By Adam Stoltz
I find attending industry conferences incredibly valuable. This is important, especially considering the rising costs of registration fees, travel and those little bottles of water in your room that hotels try to sucker you into drinking. [Full disclosure: only most hotels do this; but the Downtown Phoenix Sheraton isn’t one of them… the water in my room was complimentary! Ironically, I drank none of it and will be expensing the over-priced water I bought from the lobby gift shop.]

The obvious value for me comes from meeting new clients, partners, friends, and checking out the competition. But my recent experience in Phoenix at IFMA’s 2011 World Workplace provided me with some valuable takeaways I didn’t see coming: All of us industry professionals need to do a better job at sharing the stories, knowledge and insights we have when speaking or presenting  a topic. Most of us, me included, aren’t good enough right now. At least, not as good as we could be. Our shortcomings tend to detract from the message and fail to live up to rising attendee expectations.

So, here’s what I propose:

Stop reading
Presentations today are made available online, either pre or post conference. As an attendee, simply reading me your presentation during the session leaves me wondering why I chose to attend instead of downloading and reading it in the comfort of my own home. Make me pay attention to you. Look at me in the audience, rather than the computer in front of you. Telling me something I could have only learned from showing up also gives me knowledge my co-workers can’t get – because they weren’t there. It makes me someone with something to share when I go back to the office. Now that’s value.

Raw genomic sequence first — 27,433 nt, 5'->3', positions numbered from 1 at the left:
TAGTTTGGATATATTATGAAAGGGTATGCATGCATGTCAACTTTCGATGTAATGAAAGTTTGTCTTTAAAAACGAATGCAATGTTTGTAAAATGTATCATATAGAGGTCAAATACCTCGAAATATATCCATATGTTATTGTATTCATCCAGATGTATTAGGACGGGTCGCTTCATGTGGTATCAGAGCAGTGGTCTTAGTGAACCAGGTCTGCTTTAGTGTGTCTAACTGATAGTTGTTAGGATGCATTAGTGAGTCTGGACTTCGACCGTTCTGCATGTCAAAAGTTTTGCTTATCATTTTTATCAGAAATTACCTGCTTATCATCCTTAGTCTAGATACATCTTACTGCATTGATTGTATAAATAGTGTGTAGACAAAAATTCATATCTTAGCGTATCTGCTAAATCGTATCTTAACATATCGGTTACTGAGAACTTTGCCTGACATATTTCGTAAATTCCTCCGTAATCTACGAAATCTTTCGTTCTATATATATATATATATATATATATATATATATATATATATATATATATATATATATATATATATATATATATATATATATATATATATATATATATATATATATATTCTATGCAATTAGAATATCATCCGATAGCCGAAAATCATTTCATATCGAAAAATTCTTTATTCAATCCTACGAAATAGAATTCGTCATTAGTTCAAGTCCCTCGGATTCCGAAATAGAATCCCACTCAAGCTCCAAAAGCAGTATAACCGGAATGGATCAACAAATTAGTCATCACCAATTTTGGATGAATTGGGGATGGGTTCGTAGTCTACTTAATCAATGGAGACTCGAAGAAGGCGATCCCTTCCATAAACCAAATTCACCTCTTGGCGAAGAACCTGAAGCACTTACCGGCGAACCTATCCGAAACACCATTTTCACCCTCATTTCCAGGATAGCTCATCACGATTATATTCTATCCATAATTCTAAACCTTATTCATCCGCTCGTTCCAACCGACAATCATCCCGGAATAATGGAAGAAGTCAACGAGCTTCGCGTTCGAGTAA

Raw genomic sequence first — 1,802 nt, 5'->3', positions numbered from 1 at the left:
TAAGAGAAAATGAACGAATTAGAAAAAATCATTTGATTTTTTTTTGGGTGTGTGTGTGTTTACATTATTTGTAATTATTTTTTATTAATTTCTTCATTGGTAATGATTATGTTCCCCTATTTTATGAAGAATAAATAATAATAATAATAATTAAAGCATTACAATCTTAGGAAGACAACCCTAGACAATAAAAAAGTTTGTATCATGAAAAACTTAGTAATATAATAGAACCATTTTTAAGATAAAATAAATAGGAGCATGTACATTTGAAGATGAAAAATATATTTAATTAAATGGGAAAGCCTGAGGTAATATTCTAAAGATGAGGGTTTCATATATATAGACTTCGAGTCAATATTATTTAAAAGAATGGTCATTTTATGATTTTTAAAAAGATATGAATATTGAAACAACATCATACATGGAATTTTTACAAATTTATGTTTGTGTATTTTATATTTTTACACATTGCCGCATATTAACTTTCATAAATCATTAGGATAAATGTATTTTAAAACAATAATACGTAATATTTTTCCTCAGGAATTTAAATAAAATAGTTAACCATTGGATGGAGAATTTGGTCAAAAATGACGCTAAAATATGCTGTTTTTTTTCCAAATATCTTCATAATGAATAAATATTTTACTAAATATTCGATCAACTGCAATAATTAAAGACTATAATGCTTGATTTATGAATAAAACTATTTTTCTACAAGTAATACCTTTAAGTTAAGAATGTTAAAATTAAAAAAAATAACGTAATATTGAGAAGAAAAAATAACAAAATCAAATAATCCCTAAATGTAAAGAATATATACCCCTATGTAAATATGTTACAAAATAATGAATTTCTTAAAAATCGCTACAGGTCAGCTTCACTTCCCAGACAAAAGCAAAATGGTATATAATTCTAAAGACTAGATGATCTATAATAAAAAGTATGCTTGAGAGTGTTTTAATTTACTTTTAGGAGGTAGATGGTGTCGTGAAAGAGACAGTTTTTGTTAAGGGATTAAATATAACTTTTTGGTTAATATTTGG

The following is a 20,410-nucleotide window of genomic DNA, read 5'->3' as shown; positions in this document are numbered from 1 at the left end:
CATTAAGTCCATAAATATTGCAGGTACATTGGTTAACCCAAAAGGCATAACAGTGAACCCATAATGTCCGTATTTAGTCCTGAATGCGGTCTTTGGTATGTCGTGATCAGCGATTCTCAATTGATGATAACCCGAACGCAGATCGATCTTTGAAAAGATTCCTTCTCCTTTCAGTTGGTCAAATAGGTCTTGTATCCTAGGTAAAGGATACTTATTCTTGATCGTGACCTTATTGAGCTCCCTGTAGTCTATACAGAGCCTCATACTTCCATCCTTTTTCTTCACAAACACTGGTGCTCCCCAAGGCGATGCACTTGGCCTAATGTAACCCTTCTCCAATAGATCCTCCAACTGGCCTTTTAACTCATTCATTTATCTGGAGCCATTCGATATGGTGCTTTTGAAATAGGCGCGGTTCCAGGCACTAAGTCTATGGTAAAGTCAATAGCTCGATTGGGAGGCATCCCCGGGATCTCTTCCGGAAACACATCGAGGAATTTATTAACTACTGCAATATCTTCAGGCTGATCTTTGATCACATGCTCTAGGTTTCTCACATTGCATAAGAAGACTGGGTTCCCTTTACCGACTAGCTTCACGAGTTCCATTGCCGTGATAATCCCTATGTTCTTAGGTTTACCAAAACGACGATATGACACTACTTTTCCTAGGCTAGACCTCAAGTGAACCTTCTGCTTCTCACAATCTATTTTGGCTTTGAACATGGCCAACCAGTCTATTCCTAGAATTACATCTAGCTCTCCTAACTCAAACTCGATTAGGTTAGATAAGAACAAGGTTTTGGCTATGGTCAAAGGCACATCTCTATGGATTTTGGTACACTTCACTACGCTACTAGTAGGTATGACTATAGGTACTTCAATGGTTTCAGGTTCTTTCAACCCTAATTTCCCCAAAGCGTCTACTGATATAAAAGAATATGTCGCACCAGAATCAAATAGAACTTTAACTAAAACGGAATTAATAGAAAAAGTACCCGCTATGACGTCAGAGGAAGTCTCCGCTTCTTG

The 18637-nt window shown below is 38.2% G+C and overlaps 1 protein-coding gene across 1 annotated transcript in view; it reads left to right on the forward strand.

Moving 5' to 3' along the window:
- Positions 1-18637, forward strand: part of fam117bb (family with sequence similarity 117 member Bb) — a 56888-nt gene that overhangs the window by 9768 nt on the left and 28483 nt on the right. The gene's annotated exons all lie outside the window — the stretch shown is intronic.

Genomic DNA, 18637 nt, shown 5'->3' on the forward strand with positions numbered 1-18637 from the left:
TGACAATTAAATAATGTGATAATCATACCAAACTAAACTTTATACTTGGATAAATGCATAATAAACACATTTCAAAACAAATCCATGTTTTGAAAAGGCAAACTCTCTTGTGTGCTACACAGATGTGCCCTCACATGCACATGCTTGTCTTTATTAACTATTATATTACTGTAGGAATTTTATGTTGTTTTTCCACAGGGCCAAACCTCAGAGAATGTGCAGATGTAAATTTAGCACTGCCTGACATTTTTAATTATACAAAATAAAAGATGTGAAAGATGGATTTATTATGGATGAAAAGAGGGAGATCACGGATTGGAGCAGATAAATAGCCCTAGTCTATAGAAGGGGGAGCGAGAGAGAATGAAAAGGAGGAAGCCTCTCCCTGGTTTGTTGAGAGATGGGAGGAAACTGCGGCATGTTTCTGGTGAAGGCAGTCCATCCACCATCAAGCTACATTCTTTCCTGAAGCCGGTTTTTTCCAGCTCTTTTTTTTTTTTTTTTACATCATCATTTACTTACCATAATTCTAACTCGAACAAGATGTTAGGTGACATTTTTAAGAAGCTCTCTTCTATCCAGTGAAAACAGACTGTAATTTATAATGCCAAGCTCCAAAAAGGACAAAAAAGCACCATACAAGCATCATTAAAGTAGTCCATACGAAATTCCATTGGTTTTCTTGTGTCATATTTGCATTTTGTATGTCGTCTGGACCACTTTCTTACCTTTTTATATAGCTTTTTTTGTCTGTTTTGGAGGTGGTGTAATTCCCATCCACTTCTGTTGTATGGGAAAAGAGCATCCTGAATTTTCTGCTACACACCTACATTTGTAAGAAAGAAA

Make it personal
There’s personal and then there’s personal. I’m talking about the former. Tell me stories. But let’s avoid stories about your sick kid. Illustrate your points with examples. But not examples of what you learned during your divorce. Reference an organization, project or product you’re familiar with that reinforces the general point you just made. Show me why you were chosen over others who likely submitted to present on the same or similar topic. Oh, and please smile. Remember, it’s 8am and I was out at the CORT party last night too.

Be a facilitator
Sure it’s your session, and I know you spent a good deal of time putting together that presentation and talking points. But remember that I came to this conference with at least one issue, and likely more, that I’m dealing with back at the office. I have questions (whether or not I ask them). I’m interested in your, and also others’ answers. I want to hear from peers who might be dealing with the same thing. Treat me to a conversation … I’ll be more inclined to say ‘hi’ after the conference. And isn’t that really why we do to these things anyway?

If you’ve recently attended or presented at a conference and have thoughts, I’d love to hear them here. Let’s start a dialogue and challenge each other to just get a little bit better.

As for me and IFMA, see you in April in Chicago for Facility Fusion!

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